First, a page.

Anonymous said...

How do you use up all that Ragu if your family doesn't eat high carb stuff like pasta?

Janey

Meredith said...

Janey, when I've made a big buy, I tend to use it everywhere a recipe would call for a tomato-based product. I get more tomato flavor than in one can of organic diced tomatoes (on sale for $1 a can at Kroger), for instance. So I improvise and use the jarred sauce for as long as I have it on hand: on low carb tortilla-based pizzas (enriched with a little Italian seasoning), in the egg lasagna recipe mentioned last month, and in staples like meatloaf or anywhere tomato soup is called for.

Hillbillyhousewife.com has great instructions for making your own tomato sauce on the cheap, but to get all organic ingredients for $1 a jar is hard to beat, too.

My Boaz's Ruth said...

I can't BUY tomatoes, organic or not, for that cheap.

And I found out that I can't grow it myself that cheap either.

Alex said...

Do you all check out Big Lots for organic food? I have found organic canned tomatoes there for 49 cents a can often and canned soups and veggie and chicken broths and such. Also no sugar cookies. Ya never know what you will find but keep a watch when there shopping for other things. I also stocked up on the organic Ragu! Thanks all of you for all the ideas!

Anonymous said...

Remember an old question about what to do with leftover egg yolks when making your egg=white lasagna (mentioned above)? LEMON CURD. It is not exactly low carb : ( but my favorite way to use yolks. Sara Moulton has a very delicious cookie recipe using lemon curd on Foodnetwork.com. I have an old british recipe, you jar the results and it keeps a couple weeks in the fridge. Fabulous on biscuits, swoooooooon.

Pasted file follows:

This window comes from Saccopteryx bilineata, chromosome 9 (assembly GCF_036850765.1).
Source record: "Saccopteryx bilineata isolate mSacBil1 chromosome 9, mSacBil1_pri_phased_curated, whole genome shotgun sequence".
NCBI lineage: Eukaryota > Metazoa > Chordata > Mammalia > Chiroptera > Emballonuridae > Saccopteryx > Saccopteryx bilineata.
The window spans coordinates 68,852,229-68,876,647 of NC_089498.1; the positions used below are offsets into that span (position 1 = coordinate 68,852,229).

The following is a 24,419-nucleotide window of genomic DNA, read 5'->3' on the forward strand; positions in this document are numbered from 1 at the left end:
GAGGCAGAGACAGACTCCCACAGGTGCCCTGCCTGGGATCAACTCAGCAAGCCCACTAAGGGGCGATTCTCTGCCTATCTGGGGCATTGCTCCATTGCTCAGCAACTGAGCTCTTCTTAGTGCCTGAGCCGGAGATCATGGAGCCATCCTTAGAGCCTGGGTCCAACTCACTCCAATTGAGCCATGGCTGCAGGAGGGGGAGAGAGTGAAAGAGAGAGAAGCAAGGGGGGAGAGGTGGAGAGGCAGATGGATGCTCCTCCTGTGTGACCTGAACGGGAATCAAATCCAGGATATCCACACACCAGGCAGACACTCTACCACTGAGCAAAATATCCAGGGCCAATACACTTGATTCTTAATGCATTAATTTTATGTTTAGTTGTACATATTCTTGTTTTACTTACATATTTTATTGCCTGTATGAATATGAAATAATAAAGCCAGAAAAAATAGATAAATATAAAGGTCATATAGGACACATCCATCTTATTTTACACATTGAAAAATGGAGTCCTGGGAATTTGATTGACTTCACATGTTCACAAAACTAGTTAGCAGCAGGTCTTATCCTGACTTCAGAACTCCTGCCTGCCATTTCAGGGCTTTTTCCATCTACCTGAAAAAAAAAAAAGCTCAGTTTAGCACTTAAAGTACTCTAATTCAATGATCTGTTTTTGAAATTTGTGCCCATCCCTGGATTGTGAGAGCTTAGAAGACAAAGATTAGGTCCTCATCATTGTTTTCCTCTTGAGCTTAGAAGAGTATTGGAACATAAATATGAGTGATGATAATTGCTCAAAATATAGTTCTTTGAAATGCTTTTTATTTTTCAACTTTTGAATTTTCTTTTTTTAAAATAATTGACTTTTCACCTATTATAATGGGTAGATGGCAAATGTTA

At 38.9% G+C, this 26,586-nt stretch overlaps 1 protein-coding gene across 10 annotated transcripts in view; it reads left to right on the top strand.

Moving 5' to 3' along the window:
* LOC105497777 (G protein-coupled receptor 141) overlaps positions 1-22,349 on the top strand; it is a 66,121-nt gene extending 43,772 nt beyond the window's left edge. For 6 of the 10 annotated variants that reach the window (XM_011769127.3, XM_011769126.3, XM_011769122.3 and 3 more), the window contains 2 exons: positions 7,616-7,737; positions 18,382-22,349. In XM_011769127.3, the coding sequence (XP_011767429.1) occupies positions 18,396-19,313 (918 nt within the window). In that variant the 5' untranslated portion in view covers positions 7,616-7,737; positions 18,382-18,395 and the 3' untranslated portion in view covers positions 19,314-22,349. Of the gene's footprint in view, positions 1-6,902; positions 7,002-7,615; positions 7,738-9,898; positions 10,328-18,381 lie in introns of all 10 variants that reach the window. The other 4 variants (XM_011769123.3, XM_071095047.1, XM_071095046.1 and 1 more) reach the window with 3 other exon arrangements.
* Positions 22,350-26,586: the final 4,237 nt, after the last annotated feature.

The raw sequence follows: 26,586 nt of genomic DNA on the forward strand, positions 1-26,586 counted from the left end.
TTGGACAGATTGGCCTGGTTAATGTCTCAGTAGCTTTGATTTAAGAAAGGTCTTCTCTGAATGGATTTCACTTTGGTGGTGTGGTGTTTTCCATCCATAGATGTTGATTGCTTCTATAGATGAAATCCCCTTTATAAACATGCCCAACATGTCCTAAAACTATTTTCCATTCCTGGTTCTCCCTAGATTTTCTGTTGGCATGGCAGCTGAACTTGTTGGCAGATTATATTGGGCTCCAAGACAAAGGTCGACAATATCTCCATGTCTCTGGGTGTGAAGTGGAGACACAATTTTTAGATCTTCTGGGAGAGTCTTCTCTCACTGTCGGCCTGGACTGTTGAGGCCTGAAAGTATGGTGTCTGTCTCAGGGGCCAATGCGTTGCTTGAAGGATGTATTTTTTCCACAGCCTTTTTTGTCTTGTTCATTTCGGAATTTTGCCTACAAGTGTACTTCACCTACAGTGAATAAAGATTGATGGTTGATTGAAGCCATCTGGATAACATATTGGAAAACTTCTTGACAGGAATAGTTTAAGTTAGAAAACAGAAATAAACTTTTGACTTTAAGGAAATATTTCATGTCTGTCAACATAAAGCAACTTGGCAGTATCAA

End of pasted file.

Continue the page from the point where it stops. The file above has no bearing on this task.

Debbie

LynnMarie said...

Ok I need to be educated! I understand how to make the Price Book, I don't understand how to use the Price Book. Once I have the Price Book ready, I take it shopping and everytime I buy something in it I write it down again? That means I need to leave lots of room between items listed right? I really must be blond (no pun intended) but I just don't get it. Help? Thanks for the help by the way.

My Boaz's Ruth said...

That's okay, I've read about it many times. Even tried on my palm (the only thing I ALWAYS have with me when I shop) using a program called Handyshopper -- I know all the theory. I'm still having a problem making it work for me.

Baking Soda said...

This is fun! I did the exact same thing when we heard my husband was going to lose his job. I used one of my kids binders, saved my receipts for a couple of weeks and made an alphabetical list. I was very proud of myself...my friends were laughing at me, but I could shop groceries for our family of 5 and staying below the 50 euros. I do have a basement where I stock items and try to cook as inventive as I can, not throwing anything out if I can prevent it. Thankfully DH has been home for only two months (which turned out to be a bonus for us all, he was able to enjoy and really participate in the family life)

relevantgirl said...

I miss 50 dollars a week. So much!

I used to be able to feed my family of five on 50 bucks. But now we're missionaries in France and my food bill has quadrupled. Seriously! Oh la la!